Nothing says "class" like riding to Seattle on a Boeing Business Jet to cover a KC-767 rally (see photo below), with the movie "Talledega Nights: The Ballad of Ricky Bobby" on both widescreens.
Yet, the movie's paean to jingoistic-hick car racing culture meant more to me than mere slapstick; indeed, it was allegory, emulating the very soul of the twisted and tiresome six-year race by Boeing and Airbus to sell a new tanker to the US Air Force.
Hear me out.
You have the All-American driver Ricky Bobby, an unbeatable NASCAR champion. He is our stand-in for the KC-767.
There is his fellow driver and childhood friend Cal Naughton Jr. Cal faithfully manuevers his car to ensure that his buddy Ricky always wins. Cal, of course, plays the role of the US Congress.
And there is Jean Girard, the effiminate French driver who finally knocks the KC-76... er, Ricky, off his perch and sends him and his car into a lengthy rehabilitation period. You guessed it: Jean is the KC-30.
At this point, Ricky loses his car, his house and his best friend runs off with his wife. (Keep up: Darleen Druyun is the car, James Roche is the house and Congress -- in the form of John McCain -- is the scoundrel friend.)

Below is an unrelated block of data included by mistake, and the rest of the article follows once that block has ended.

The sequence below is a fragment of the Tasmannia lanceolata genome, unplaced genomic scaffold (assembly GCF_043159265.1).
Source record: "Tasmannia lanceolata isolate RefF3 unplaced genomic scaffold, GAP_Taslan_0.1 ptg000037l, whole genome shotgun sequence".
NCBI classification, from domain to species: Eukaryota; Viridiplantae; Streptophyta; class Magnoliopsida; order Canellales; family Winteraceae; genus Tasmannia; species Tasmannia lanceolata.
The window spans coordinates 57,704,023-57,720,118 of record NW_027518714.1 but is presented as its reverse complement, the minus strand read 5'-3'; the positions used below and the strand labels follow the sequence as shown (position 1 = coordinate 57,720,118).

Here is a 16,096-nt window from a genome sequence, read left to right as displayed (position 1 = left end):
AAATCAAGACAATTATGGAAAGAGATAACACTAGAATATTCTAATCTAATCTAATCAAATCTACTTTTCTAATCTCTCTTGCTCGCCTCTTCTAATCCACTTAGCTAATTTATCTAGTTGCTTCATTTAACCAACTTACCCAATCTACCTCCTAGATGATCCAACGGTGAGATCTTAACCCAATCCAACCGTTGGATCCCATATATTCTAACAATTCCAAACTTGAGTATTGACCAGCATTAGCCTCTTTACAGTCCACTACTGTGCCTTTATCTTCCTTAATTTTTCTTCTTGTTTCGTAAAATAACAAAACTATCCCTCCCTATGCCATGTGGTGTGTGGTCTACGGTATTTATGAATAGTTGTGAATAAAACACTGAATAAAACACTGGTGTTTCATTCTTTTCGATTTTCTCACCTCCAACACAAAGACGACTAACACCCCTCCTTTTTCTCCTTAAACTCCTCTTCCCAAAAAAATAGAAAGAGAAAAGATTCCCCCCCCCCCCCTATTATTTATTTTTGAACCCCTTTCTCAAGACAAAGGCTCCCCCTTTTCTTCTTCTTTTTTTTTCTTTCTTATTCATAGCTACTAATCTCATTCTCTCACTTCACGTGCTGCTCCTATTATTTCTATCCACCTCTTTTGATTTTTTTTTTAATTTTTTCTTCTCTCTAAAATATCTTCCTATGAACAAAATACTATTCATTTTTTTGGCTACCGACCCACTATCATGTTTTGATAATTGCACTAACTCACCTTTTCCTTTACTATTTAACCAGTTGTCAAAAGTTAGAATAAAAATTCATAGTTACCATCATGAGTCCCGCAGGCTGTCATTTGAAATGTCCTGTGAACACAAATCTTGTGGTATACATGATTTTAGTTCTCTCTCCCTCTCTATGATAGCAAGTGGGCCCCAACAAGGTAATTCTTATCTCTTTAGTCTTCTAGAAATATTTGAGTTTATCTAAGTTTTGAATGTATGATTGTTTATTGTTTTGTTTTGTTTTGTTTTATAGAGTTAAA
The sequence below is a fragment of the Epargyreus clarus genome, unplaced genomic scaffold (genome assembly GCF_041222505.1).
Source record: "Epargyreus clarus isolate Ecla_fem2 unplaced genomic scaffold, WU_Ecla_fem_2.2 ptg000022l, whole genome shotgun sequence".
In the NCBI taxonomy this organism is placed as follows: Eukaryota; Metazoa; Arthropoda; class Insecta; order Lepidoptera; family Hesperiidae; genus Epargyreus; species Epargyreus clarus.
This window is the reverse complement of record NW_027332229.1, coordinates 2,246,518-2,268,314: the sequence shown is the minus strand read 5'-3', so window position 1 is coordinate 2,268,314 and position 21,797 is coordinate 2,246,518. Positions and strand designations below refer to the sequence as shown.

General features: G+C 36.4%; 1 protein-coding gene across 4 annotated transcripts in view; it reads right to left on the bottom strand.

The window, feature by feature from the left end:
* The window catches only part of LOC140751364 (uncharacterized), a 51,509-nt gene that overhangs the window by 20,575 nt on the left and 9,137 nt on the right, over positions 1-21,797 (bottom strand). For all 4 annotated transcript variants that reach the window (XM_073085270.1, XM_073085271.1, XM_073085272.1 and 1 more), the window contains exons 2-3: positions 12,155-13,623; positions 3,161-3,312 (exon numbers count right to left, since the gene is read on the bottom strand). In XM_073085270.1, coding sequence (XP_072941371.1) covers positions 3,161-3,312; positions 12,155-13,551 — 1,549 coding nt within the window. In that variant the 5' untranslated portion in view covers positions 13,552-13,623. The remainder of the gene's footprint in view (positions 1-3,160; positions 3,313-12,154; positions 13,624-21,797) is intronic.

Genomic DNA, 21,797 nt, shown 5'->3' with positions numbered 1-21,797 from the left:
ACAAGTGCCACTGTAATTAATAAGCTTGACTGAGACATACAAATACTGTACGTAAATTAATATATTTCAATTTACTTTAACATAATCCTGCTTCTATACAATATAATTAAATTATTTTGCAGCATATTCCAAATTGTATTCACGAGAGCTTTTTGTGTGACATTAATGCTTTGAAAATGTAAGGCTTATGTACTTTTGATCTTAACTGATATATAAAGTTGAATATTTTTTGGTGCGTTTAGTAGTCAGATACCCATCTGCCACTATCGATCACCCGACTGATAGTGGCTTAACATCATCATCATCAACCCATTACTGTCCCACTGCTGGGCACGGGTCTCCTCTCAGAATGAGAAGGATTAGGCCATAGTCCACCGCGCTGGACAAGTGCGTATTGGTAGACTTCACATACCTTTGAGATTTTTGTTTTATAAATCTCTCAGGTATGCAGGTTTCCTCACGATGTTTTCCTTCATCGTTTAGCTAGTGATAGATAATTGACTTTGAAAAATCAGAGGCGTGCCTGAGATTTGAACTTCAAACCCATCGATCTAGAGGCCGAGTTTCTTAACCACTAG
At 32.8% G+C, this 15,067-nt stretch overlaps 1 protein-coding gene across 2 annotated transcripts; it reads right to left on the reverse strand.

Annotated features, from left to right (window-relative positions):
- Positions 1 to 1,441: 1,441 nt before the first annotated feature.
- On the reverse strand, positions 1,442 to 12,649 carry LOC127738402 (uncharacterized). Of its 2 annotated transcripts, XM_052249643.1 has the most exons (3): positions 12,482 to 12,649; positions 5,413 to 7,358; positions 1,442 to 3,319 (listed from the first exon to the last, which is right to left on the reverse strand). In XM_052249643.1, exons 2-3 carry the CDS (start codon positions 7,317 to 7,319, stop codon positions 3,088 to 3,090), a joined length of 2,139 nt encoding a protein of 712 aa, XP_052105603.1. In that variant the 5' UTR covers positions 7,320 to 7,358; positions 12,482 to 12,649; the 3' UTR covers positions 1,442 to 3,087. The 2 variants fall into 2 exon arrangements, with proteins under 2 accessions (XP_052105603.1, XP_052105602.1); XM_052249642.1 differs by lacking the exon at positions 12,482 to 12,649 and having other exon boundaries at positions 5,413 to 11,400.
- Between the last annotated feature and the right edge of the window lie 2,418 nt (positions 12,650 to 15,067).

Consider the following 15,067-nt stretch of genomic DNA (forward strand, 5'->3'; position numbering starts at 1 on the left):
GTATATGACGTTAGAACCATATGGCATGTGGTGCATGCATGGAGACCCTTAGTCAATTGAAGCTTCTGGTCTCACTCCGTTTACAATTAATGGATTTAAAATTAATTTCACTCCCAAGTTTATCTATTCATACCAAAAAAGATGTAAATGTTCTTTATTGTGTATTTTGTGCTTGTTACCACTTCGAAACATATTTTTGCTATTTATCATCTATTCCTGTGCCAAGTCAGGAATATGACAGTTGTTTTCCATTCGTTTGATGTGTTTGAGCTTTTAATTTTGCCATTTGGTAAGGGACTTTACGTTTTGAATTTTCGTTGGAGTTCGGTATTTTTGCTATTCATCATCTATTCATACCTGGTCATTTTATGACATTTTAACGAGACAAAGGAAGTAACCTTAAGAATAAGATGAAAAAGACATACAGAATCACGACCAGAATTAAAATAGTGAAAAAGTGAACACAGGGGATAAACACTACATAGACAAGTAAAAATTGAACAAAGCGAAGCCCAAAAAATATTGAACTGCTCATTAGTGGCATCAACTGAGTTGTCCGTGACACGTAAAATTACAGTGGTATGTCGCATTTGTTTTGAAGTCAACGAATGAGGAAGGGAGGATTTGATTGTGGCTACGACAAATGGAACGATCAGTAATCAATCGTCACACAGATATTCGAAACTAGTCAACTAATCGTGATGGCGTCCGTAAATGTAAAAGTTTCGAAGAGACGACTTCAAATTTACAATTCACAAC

So, finally, Ricky fights his way back onto the racing circuit and makes a final stand against Jean, the Camus-reading, macchiato-sipping Frenchie driver.
In a predictable twist, Cal (re-assuming the role of congressional stand-in) comes back to Ricky's side, and literally wipes out the rest of the competitive field to give his buddy Ricky a clean shot against Jean on the final lap, cheering him all the way.
But then there's another fateful twist. Neck-and-neck with a few hundred yards before the finish line, there is a massive collision. Both cars do sumersaults down the final stretch in a scene that evokes, to me, not a car crash but a contract protest upheld by the Government Accountability Office.
The two drivers -- sore, bruised, but uninjured -- climb out from their cars, eye each other and make a foot-race for the finish line.
I refuse to be a spoiler, but let's just say that it doesn't take a NASCAR bookie to correctly guess how this race is going to end.